Posts Tagged Computer Fraud and Abuse Act
Believe it or not, there really can be a case of “computer fraud” that is NOT covered by the Computer Fraud and Abuse Act (CFAA). Surprised? Let me explain. The CFAA is an “access” crime that requires there to be an unlawful “access” to a computer by either accessing a computer “without authorization” or “exceed[ing] authorized access.” […]
Is Texas a good state for a plaintiff to bring a Computer Fraud and Abuse Act (CFAA) claim? Yes it is, and a recent case reaffirms that the Federal District Courts in Texas are generally favorable jurisdictions for plaintiffs with CFAA claims because of two key issues, access and loss jurisprudence. On February 3, 2014, the […]
Will Sprint’s Multiple Computer Fraud and Abuse Act Lawsuits Highlight the District Court Split on Loss Jurisprudence?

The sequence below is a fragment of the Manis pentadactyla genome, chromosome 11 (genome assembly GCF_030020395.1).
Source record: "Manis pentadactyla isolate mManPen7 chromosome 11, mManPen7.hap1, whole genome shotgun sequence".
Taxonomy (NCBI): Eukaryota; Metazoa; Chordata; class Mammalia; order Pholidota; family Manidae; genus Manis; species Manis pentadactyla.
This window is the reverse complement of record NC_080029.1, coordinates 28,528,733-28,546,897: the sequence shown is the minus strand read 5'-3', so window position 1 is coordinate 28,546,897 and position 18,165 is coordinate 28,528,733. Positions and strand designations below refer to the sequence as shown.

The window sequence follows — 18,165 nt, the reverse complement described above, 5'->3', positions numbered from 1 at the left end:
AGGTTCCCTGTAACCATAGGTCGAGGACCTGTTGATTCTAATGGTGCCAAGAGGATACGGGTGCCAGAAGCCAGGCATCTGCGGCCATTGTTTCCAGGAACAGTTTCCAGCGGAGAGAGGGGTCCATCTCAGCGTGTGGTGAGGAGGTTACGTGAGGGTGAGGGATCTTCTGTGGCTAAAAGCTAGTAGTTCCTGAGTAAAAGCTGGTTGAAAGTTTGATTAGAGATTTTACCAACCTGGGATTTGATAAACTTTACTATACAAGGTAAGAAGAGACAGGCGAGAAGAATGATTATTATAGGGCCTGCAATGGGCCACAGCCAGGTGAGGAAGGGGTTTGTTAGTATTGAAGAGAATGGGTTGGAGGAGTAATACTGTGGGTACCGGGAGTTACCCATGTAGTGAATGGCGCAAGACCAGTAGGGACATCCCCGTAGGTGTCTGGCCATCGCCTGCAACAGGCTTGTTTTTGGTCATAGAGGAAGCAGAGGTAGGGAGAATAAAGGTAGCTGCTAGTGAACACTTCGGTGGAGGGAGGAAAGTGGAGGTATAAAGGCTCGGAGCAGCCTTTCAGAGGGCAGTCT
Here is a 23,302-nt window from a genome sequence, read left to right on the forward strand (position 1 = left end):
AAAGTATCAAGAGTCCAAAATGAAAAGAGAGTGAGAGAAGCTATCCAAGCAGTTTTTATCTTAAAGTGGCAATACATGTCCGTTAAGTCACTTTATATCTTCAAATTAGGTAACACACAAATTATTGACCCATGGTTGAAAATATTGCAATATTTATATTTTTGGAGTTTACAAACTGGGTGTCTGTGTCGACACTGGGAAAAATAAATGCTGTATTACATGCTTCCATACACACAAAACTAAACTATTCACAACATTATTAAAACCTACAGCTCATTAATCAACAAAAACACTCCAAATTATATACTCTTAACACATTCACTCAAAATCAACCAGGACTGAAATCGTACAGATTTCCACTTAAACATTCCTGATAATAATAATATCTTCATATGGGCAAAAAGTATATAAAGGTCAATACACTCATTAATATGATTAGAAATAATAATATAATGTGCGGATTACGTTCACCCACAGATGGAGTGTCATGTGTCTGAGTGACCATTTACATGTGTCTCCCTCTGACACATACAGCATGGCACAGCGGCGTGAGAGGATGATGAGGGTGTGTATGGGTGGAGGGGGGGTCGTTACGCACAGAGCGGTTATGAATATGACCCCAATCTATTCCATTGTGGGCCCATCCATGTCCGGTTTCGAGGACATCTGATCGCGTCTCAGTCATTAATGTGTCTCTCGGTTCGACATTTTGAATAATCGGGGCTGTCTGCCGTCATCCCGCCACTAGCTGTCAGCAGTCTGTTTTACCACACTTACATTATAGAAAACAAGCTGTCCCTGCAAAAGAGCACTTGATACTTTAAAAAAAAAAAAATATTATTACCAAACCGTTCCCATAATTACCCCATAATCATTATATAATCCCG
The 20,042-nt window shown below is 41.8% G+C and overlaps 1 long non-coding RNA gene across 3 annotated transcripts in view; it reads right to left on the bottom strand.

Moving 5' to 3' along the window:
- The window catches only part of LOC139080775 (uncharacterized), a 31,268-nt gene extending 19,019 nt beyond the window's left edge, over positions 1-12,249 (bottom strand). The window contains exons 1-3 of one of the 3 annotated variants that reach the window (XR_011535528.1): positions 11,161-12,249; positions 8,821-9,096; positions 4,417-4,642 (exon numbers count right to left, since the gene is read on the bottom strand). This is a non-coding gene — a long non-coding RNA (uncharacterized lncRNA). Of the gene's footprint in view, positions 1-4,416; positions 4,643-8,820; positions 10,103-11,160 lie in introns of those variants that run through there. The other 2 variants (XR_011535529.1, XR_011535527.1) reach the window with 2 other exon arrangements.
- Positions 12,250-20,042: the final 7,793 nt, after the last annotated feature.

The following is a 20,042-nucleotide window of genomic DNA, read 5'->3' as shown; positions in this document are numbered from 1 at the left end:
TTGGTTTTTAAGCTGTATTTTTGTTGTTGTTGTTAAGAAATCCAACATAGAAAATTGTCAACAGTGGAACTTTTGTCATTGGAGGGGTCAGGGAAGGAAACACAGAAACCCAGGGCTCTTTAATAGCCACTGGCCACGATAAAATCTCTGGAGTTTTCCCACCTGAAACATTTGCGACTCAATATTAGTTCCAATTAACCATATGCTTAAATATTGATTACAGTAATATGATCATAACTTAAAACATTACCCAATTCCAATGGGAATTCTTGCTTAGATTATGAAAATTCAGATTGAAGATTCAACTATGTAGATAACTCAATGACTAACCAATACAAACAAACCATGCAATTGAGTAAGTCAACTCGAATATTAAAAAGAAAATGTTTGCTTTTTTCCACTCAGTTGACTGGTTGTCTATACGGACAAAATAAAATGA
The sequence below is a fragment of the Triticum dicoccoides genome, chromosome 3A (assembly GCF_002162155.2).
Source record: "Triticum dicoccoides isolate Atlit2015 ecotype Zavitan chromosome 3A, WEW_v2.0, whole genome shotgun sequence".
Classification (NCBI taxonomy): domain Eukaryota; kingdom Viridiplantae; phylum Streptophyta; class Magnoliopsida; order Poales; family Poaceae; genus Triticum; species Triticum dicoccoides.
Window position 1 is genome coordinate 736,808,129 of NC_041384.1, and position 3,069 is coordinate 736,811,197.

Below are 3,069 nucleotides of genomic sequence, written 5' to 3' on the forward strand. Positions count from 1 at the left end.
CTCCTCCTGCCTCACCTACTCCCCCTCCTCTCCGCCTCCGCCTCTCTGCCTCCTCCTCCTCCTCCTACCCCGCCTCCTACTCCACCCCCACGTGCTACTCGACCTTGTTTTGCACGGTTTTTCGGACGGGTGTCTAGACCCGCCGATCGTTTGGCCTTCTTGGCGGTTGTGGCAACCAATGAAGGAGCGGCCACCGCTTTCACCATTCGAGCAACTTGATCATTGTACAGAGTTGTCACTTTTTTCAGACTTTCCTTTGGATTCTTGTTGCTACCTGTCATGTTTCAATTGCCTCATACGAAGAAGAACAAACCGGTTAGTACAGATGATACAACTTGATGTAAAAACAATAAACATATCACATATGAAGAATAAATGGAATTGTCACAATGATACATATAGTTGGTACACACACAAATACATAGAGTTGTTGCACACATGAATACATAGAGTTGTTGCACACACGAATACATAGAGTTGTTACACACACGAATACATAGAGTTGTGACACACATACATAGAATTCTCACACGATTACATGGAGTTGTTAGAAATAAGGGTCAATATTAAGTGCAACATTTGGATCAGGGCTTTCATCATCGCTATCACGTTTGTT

Much has been written about the circuit split with regard to Computer Fraud and Abuse Act access jurisprudence. While this has been the primary focus of attention, there has been a similar divide among the district courts with regard to the loss jurisprudence. Given that the $5,000 loss requirement is the jurisdictional threshold that must […]
No Senator Wyden, Whether the Computer Fraud and Abuse Act Applies to the CIA is Not a Simple Yes or No
During a Senate Select Committee on Intelligence public hearing on Wednesday, January 29, 2014, Senator Ron Wyden asked CIA Director John Brennan if the Computer Fraud and Abuse Act applied to the CIA. Director Brennan deferred answering for a week. Here is the dialogue: Senator Wyden: “Director Brennan – question with respect to policy. Does the […]